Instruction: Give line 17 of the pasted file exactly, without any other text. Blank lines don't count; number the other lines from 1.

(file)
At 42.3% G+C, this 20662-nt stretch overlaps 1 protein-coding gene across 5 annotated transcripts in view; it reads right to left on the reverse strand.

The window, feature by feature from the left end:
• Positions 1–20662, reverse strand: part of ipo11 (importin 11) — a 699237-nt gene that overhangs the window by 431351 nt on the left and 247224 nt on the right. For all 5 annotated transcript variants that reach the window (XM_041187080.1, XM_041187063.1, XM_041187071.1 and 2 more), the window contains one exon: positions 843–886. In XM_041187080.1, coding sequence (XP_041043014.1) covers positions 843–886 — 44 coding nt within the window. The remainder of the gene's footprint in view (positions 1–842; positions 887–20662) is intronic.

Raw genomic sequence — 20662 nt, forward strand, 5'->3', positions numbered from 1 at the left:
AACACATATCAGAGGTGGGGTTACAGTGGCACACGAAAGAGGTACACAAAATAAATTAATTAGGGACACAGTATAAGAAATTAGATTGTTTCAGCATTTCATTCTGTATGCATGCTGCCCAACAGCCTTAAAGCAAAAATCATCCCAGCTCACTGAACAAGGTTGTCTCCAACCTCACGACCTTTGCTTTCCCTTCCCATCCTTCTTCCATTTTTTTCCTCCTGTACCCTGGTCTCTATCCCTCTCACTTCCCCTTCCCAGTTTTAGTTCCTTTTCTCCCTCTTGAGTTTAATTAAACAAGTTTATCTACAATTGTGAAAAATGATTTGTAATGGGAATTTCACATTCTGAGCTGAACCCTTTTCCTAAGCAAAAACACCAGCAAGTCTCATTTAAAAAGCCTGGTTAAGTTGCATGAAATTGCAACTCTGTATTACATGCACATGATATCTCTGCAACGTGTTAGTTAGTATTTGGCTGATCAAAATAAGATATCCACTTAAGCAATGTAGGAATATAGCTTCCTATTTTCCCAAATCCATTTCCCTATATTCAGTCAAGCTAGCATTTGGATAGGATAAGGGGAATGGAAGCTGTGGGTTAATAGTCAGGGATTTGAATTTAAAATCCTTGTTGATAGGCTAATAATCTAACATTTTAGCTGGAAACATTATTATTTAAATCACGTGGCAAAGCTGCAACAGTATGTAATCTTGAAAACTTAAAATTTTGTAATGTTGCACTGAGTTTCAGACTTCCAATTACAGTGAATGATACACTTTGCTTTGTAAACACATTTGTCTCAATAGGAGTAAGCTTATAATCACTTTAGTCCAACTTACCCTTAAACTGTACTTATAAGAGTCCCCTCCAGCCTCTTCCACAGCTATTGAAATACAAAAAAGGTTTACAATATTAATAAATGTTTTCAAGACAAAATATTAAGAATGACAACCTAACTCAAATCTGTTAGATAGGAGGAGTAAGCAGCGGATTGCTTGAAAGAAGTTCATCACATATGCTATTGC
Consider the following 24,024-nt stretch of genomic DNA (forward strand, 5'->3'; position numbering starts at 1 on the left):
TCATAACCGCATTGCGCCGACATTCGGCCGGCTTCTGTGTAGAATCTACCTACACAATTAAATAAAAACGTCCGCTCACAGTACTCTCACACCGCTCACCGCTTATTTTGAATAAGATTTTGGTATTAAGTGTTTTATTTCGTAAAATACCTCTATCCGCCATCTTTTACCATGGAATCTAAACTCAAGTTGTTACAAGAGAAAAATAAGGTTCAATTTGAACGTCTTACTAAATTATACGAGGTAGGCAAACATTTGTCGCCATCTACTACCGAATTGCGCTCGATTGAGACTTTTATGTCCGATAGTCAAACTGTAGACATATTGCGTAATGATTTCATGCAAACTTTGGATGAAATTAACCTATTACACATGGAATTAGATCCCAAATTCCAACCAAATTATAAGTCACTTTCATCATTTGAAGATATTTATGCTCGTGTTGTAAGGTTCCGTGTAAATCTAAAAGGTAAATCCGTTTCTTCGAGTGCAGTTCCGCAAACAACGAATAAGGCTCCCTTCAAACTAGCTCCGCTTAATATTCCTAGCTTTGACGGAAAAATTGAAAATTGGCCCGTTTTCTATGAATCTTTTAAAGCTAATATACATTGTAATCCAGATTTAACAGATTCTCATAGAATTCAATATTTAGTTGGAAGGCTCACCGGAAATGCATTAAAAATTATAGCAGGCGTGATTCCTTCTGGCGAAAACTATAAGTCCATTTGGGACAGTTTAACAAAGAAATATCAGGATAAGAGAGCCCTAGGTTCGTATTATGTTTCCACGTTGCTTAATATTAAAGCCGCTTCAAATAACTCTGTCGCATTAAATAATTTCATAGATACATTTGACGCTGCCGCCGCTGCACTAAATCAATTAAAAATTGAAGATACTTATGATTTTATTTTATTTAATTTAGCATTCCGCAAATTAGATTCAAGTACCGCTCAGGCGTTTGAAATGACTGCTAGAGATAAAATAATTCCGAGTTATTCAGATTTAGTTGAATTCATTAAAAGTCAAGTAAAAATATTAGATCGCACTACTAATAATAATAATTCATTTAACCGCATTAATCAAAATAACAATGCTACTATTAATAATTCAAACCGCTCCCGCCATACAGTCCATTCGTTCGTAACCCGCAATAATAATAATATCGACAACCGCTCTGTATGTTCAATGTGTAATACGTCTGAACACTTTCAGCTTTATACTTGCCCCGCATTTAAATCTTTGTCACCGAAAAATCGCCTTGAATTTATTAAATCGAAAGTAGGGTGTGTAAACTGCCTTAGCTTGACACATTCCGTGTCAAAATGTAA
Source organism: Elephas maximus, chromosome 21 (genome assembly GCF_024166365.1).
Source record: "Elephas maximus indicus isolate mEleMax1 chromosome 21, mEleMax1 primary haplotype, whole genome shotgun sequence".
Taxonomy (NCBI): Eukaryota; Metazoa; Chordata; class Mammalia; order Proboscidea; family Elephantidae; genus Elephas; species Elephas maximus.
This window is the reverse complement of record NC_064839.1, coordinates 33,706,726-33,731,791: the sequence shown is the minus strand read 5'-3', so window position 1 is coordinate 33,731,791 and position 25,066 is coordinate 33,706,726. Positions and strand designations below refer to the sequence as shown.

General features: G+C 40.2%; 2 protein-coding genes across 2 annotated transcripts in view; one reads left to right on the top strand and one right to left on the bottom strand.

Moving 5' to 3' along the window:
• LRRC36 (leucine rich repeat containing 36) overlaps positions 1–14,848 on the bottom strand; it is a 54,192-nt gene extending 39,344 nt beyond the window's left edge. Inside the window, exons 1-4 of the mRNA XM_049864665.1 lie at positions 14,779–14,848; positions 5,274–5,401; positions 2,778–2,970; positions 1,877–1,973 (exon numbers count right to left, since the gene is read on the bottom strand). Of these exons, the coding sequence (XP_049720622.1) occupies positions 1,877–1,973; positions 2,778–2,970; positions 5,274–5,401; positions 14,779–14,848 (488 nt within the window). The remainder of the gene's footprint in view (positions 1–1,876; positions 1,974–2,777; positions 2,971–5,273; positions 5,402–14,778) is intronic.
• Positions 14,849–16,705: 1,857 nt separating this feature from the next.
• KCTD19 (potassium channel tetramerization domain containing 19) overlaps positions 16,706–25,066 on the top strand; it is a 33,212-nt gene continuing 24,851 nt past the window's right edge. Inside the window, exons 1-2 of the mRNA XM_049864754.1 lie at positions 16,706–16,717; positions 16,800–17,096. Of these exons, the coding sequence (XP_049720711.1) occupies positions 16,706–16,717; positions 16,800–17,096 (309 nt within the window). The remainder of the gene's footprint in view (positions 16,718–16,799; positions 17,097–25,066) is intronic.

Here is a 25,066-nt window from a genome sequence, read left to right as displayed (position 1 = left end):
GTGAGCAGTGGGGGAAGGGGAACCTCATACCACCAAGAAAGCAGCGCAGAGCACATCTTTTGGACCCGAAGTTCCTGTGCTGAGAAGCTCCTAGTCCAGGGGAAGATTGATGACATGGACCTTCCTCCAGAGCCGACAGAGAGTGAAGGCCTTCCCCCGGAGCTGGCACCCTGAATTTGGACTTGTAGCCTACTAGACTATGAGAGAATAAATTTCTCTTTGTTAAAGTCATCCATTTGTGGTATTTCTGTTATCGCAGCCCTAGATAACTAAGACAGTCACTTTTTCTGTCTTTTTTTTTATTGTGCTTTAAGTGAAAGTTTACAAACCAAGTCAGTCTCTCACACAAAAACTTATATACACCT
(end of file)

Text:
Here is a 25,066-nt window from a genome sequence, read left to right as displayed (position 1 = left end):